Faces of Freedom: The Upper Chesapeake and Beyond
2/14/2014, 6 a.m.
“Faces of Freedom: The Upper Chesapeake, Maryland, and Beyond,” featuring a performance, interpretive exhibit, book and film discussions and lectures, opens Wednesday, February 19, 2014 and runs through Saturday, May 10, 2014 at the Hays-Heighe House at Harford Community College located at 401 Thomas Run Road in Bel Air, Maryland.
“Faces of Freedom” commemorates the 150th anniversary of the adoption of the Maryland Constitution of 1864, which ended slavery in the state. The project will focus on freedom, slavery and emancipation before, during and after the Civil War. It will feature individual stories of enslaved persons who freed themselves by running away, joining the Union Army and other methods, and of people who helped freedom seekers and those who worked to abolish slavery.
The centerpiece of “Faces of Freedom” is the play “Susquehanna to Freedom,” performed Friday, April 4, 2014 at 1 p.m. and 7 p.m. in the Chesapeake Theater. The play was written by Dorothy E. King, Ed.D., and examines the role of the Susquehanna River in helping freedom seekers make their way north.
The play, a fictional account based on historic research, focuses on the Underground Railroad and imagines how three enslaved Harford County residents— Harriet Demby, Hull Rice and George Steward— might have followed the Susquehanna on their journey to freedom from Havre de Grace to Cooperstown, N.Y. The play premiered in 2013 at Penn State, Harrisburg, and its Maryland premiere will be at Harford Community College’s Chesapeake Theater. Admission to the play is free, but tickets are required and may be obtained by visiting http://harford.universitytickets.com.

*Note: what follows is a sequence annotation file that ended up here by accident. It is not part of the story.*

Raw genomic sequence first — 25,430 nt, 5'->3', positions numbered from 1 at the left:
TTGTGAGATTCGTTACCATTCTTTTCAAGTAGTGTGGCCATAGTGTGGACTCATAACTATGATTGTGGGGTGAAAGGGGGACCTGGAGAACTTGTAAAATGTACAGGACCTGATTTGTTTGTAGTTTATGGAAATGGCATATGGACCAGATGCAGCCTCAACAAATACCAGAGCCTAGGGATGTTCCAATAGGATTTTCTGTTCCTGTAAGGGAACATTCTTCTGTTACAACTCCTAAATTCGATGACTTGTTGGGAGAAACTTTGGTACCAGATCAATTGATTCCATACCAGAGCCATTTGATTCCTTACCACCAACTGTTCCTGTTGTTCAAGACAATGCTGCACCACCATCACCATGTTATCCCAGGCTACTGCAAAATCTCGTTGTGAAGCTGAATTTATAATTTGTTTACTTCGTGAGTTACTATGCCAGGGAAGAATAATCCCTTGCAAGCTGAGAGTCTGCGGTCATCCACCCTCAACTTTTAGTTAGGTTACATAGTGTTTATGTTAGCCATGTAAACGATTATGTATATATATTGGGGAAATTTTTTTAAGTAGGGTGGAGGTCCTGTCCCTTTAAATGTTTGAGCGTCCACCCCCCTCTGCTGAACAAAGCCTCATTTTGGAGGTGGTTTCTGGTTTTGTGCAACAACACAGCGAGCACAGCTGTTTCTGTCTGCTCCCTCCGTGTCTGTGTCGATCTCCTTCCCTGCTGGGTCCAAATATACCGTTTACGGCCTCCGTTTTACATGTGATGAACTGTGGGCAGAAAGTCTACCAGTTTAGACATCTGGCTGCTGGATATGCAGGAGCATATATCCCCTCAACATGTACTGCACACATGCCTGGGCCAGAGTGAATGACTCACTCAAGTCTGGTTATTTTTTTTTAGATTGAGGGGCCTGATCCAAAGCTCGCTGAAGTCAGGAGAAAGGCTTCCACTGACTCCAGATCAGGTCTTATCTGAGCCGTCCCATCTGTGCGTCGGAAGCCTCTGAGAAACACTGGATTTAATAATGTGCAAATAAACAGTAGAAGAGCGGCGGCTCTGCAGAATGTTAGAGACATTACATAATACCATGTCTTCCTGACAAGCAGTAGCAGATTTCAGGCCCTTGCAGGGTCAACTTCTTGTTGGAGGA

The interpretative exhibit features documented stories of those who sought or fought for freedom. The exhibit will feature panels, artifacts, photographs, manuscripts and original documents (or reproductions) from the Historical Society of Harford County and other institutions and private Collections.
Among those featured will be Ann and Joseph Hall, former slaves who gained their freedom with assistance from Junius Brutus Booth (John Wilkes Booth’s father) and later lived with the Booth Family; Sam Archer, a freedom seeker enslaved by the Bel Air family of Thomas Hays; Harriet Cole Baker, a self-educated, pioneering evangelist; Margaret Morgan, whose heartbreaking story became a national tragedy with the Supreme Court’s 1842 ruling in Prigg v. Pennsylvania; Elisha Tyson, a Maryland abolitionist; Freeborn Garrettson, a minister who freed his slaves and parceled his land to them; and William Still, whose 1872 book, “The Underground Railroad A Record of Facts, Authentic Narratives, Letters…” documents many freedom seekers from Harford County and the surrounding area.
Also part of the project is a lecture, book and film discussion series which will examine the issues of freedom and slavery, which figured in the lives of the individuals featured in the exhibit and will draw upon fictional and non-fictional accounts of freedom seekers, Underground Railroad workers and abolitionists.
The February 19 keynote lecture and luncheon features Thomas Norton DeWolf, a white man descended from the largest slave-trading dynasty in United States history, and Sharon Leslie Morgan, a black woman descended from slaves.